Given this explosion in titles, it’s reasonable to imagine another game supplanting Dominion, the clunky grandfather of a new genre, as deck builder supreme. But none are in the running (The next closest game in Ranker’s list is Dominion’s first expansion and stand alone game, Dominion: Intrigue at number 66. The first true contender is the deck building/wargame hybrid, A Few Acres of Snow at number 93.) That’s odd, considering many people complain about Dominion’s lack of theme; that the game mechanics make for a good engine, but an engine that could be put to better use in a more flavorful game about fighting monsters in a dungeon, or building public transit infrastructures, or ushering galactic super-civilizations to greatness. Despite games like Thundersone, Trains, and Emminent Domain, Dominion continues to rein in the minds of players. Probably because all of these twists on Dominion (while fun) are superfluous, since Dominion itself is a twist on the way we approach card games. Considering Donnie X. and Rio Grande Games’ ever increasing line of expansions, it’s unlikely there will be a need to replace Dominion any time soon.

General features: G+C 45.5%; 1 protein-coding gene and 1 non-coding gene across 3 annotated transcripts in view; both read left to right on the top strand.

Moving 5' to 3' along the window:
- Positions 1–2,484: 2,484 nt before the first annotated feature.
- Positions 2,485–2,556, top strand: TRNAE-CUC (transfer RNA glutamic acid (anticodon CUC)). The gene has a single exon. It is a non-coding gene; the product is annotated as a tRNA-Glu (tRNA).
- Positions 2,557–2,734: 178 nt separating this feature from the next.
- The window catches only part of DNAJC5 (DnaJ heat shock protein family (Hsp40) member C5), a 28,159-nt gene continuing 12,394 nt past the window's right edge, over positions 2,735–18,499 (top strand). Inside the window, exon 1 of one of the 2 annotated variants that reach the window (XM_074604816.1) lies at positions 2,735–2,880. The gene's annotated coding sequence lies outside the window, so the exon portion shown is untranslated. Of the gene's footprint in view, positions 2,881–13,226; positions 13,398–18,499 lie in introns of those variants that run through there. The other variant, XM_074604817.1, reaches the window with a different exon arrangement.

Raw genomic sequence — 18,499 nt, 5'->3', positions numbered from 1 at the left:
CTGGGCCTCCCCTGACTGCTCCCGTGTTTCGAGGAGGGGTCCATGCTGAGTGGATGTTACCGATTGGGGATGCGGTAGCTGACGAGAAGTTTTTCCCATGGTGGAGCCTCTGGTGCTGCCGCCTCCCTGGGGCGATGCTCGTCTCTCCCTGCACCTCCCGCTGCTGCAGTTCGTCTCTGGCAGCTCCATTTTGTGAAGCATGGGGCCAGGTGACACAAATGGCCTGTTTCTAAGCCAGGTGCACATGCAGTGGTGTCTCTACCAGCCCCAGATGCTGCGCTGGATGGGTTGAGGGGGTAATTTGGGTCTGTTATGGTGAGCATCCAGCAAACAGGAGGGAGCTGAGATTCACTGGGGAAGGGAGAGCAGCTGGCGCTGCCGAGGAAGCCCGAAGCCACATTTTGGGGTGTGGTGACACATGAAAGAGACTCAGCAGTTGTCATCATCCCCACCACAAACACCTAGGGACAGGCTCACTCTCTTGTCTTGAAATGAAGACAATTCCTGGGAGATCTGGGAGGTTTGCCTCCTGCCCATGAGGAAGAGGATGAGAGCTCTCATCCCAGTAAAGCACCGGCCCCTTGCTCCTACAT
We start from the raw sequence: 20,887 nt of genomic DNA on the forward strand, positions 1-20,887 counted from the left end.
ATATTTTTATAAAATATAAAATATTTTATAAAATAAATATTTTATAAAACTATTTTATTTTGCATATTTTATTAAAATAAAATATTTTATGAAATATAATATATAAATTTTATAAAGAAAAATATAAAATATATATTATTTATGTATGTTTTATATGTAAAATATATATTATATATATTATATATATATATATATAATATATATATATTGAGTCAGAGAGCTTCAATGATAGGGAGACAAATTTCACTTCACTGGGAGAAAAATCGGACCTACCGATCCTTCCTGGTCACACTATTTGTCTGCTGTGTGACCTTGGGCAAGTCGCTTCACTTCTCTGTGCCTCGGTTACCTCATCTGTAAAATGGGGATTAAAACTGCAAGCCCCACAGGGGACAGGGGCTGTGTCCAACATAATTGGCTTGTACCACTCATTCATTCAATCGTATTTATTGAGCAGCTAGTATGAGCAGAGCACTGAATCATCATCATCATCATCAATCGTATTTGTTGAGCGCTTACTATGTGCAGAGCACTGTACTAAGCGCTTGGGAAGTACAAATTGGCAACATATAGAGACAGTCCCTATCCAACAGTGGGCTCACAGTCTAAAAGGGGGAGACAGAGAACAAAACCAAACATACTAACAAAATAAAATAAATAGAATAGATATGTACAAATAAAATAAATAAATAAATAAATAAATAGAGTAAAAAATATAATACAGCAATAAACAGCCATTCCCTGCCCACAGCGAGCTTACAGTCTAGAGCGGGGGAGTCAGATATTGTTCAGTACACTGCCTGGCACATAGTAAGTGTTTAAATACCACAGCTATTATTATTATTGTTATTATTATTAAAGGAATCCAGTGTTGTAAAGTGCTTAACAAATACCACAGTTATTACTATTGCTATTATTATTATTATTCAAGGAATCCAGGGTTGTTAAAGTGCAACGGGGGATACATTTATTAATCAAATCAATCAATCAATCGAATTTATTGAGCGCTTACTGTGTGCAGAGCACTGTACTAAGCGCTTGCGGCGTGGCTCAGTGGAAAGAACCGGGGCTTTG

Continue on to The Top 40 Games, According to Ranker Part Seven.